World number one Iga Swiatek continues to show why she has deserved the mantle as the top-ranked female player in the sport as she…
It’s Ash Barty’s Australian Open and the rest of the players are just living in it.
The Australian world No.1 dropped just five games on the way to accounting for Camila Giorgi in straight sets on Rod Laver Arena.
Barty’s 6-2 6-3 rout of the statuesque Italian, seeded 30 and aged 30, followed her equally dominant 6-1 6-1 second-round cakewalk against another Italian, Lucia Bronzetti, and a 6-0 6-1 massacre of Ukraine’s Lesia Tsurenko to open the tournament.
That’s three straight-sets victories for the loss of just eight games and has not had her serve broken in any of the three outings.
The 25-year-old Queenslander will return to centre court on Sunday to play the winner of Friday night’s Margaret Court Arena three-set slug-fest between four-time grand slam winner Naomi Osaka and American young gun Amanda Anisimova.
Osaka won the first set 6-4 but the defending champion lost the second 6-3 and went down 10-5 in the decisive tie-breaker as the unseeded 20-year-old recorded the biggest boilover of the first week of the tournament.
Barty was in total control for her match, breaking Giorgi to establish a 4-2 lead in the first set.
She ran into turbulence, facing three break points, but unleashed three successive booming first serves to eventually hold serve and maintain control.
— Wide World of Sports (@wwos) January 21, 2022
One of the features of Barty’s surge through the early rounds has been her relentless play throughout each match but also her ability to move in for the kill as soon as her opponent is vulnerable.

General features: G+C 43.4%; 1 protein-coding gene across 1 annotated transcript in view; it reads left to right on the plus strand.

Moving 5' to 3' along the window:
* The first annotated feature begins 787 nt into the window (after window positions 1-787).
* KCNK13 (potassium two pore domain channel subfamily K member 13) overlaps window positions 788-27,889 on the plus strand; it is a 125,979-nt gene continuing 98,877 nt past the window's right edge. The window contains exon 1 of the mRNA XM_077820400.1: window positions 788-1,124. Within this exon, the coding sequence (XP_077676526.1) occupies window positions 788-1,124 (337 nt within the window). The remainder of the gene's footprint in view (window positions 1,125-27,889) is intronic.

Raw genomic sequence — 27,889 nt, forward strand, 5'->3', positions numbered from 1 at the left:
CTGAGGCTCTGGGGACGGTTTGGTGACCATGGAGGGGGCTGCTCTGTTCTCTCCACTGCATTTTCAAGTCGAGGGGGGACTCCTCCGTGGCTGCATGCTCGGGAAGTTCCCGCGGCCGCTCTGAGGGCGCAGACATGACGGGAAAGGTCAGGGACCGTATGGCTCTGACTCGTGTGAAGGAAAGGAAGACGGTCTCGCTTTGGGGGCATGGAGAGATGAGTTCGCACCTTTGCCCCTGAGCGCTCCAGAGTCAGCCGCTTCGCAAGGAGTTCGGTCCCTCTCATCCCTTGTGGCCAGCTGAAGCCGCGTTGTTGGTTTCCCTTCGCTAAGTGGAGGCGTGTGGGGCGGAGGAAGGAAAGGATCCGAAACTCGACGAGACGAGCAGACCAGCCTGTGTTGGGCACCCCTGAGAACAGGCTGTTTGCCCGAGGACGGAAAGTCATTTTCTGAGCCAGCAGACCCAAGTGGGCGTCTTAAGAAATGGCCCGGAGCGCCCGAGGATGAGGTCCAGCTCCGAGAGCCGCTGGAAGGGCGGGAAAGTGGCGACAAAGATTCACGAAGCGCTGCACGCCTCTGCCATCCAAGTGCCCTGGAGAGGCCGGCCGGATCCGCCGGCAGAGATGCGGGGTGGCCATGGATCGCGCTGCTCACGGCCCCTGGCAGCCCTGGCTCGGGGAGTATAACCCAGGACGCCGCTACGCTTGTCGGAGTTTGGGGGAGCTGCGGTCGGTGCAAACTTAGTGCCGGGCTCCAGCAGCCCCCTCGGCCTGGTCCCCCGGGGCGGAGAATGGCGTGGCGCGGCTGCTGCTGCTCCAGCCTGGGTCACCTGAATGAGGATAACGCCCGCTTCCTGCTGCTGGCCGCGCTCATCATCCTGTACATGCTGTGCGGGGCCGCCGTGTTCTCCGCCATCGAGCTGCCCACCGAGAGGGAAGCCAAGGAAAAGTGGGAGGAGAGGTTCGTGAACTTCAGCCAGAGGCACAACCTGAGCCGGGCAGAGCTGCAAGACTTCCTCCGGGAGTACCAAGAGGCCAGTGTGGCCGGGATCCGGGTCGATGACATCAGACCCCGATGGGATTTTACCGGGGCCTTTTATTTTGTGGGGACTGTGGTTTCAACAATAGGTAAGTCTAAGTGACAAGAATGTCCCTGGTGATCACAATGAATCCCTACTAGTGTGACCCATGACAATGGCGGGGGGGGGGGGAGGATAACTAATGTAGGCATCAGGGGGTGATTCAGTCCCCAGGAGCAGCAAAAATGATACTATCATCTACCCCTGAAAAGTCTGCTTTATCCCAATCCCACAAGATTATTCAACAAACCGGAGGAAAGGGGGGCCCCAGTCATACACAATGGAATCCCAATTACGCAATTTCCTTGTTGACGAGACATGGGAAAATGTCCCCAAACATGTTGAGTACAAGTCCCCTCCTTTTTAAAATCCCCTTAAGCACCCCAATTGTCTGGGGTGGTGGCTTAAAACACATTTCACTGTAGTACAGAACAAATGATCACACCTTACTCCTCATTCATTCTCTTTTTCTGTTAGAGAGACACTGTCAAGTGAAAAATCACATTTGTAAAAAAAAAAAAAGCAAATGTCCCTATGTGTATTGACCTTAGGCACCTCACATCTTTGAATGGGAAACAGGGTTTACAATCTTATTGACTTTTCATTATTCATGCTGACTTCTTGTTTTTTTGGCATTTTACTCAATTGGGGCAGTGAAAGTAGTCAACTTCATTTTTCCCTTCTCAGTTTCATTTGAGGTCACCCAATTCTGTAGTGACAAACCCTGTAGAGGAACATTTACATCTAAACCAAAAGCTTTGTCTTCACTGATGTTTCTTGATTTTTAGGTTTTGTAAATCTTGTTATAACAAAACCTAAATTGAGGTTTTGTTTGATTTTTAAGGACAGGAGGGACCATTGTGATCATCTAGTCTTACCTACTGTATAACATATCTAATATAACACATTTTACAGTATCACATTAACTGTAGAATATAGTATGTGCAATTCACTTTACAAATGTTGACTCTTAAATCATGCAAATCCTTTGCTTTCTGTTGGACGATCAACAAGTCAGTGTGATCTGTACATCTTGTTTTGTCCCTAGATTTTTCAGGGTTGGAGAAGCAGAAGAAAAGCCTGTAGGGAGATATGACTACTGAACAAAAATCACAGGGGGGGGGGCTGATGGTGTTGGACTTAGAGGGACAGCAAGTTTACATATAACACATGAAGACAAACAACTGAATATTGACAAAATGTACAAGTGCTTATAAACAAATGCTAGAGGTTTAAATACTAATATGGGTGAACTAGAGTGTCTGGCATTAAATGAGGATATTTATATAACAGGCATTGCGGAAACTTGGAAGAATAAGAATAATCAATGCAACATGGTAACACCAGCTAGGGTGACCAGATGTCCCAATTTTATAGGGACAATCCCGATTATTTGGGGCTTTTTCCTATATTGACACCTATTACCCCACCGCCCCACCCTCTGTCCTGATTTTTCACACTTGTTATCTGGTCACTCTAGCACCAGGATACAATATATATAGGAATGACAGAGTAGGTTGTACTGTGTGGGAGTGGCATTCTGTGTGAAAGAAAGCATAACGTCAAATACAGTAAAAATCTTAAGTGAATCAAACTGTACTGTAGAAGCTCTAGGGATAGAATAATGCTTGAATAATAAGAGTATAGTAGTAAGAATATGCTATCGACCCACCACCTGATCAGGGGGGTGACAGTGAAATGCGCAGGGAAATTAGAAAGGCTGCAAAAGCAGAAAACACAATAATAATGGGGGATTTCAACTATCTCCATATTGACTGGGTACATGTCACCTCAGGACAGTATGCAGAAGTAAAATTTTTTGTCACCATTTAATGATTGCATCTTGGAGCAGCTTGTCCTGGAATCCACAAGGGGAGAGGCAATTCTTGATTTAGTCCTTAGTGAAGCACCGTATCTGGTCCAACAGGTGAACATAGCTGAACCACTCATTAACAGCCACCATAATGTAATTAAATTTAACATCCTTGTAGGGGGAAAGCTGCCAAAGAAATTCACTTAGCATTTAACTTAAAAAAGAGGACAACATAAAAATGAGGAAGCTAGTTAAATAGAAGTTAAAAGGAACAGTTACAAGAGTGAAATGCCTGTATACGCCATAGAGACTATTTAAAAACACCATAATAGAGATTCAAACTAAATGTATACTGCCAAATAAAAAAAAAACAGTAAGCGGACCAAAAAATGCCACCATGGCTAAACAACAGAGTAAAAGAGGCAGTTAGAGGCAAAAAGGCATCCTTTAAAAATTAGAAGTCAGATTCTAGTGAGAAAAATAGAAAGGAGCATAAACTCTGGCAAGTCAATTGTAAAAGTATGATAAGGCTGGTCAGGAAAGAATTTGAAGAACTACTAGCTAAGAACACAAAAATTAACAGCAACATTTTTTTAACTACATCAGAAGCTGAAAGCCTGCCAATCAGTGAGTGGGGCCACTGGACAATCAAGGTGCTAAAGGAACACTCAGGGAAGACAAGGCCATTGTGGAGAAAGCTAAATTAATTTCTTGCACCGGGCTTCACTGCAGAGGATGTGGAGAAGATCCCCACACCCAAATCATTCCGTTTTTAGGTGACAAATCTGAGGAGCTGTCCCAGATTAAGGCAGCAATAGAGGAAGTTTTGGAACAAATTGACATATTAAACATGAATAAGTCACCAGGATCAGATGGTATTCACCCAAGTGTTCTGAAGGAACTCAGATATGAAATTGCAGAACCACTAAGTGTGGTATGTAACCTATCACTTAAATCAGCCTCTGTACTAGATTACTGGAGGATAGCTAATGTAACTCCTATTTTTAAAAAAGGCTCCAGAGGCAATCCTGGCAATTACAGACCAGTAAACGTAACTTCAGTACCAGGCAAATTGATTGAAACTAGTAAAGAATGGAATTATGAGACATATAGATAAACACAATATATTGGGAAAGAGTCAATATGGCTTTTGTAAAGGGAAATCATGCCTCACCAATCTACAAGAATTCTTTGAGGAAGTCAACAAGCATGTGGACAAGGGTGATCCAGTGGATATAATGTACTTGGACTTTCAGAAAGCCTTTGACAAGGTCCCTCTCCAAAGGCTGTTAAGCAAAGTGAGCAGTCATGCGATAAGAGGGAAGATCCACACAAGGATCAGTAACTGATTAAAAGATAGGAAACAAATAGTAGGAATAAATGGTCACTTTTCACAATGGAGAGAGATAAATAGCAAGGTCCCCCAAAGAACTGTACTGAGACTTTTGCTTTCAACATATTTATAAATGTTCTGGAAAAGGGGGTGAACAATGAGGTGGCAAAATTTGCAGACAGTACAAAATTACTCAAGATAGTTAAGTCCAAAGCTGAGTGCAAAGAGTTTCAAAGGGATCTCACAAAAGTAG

Giorgi was forced into error, down 2-5 on serve, as Barty stalked her prey. The Italian double-faulted at deuce and a relatively easy backhand sailed wide on set point to hand it to the Australian 6-2 inside 32 minutes.
The second set went on serve for five games before Barty sensed an opportunity and went for the jugular.
A silent assassin, there are no histrionics and her opponents seem to be ever sensing the attack but are still powerless to prevent it. Barty’s presence was forcing Giorgi to panic and again on break point she shanked a backhand to put the local favourite up 4-2.
From there it was just a matter of time. And not much of it at that.
Barty breezed through her service game to make it 5-2 and then wrapped up the match in the space of an hour on her next service game to further underline her tournament favouritism.
She is hoping to become the first home-grown winner of the Australian Open since Chris O’Neil beat American Betsy Nagelsen on the old Kooyong grass courts 6-3 7-6 in the 1978 final.
“I thought tonight was really clean, I thought I looked after my service games really well. I did well to get out of a really tricky one, being 0-40 down, and I think I was just able to keep momentum going, make returns when it mattered most and overall a pretty good performance, I think,” she said.
“I felt like I was out of my weight class, that’s for sure. The way she hits the ball and can control the centre of the court is incredible. It was my job tonight to try and get her off that baseline whether it was short or deep or it was out of her strike zone, I tried to do that as often as I could.
“It’s tough when you’re against the wind and feeling like you’re uphill a little bit but all in all I thought it was pretty good. I was able to use my slice effectively, particularly that short one.”
Barty received a surprise before the match when her first coach from Ipswich, Jim Joyce, turned up to watch her third-round encounter.
“The big fella’s actually surprised me today, Jim, my first coach flew down. I saw him about an hour before my match and I said ‘what are you doing here?’ I didn’t even know he was coming down,” she said.
“It was nice for him to be here. He challenged me to try to be the most complete player I can be. Still working on it, Jim, but we’re getting there, nmate.”